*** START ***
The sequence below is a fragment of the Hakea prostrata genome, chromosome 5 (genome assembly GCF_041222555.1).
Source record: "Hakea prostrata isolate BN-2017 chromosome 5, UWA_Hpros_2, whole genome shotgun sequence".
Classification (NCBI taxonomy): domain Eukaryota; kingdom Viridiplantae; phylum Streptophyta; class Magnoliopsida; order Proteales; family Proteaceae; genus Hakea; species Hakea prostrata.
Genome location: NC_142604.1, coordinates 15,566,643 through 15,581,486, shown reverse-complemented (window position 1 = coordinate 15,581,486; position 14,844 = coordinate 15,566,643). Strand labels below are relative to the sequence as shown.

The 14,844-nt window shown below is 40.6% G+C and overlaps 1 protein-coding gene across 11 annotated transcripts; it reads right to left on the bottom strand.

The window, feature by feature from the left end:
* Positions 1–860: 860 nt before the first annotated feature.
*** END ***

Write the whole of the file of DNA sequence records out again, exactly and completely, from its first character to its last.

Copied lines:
The sequence below is a fragment of the Hakea prostrata genome, chromosome 5 (genome assembly GCF_041222555.1).
Source record: "Hakea prostrata isolate BN-2017 chromosome 5, UWA_Hpros_2, whole genome shotgun sequence".
Classification (NCBI taxonomy): domain Eukaryota; kingdom Viridiplantae; phylum Streptophyta; class Magnoliopsida; order Proteales; family Proteaceae; genus Hakea; species Hakea prostrata.
Genome location: NC_142604.1, coordinates 15,566,643 through 15,581,486, shown reverse-complemented (window position 1 = coordinate 15,581,486; position 14,844 = coordinate 15,566,643). Strand labels below are relative to the sequence as shown.

The 14,844-nt window shown below is 40.6% G+C and overlaps 1 protein-coding gene across 11 annotated transcripts; it reads right to left on the bottom strand.

The window, feature by feature from the left end:
* Positions 1–860: 860 nt before the first annotated feature.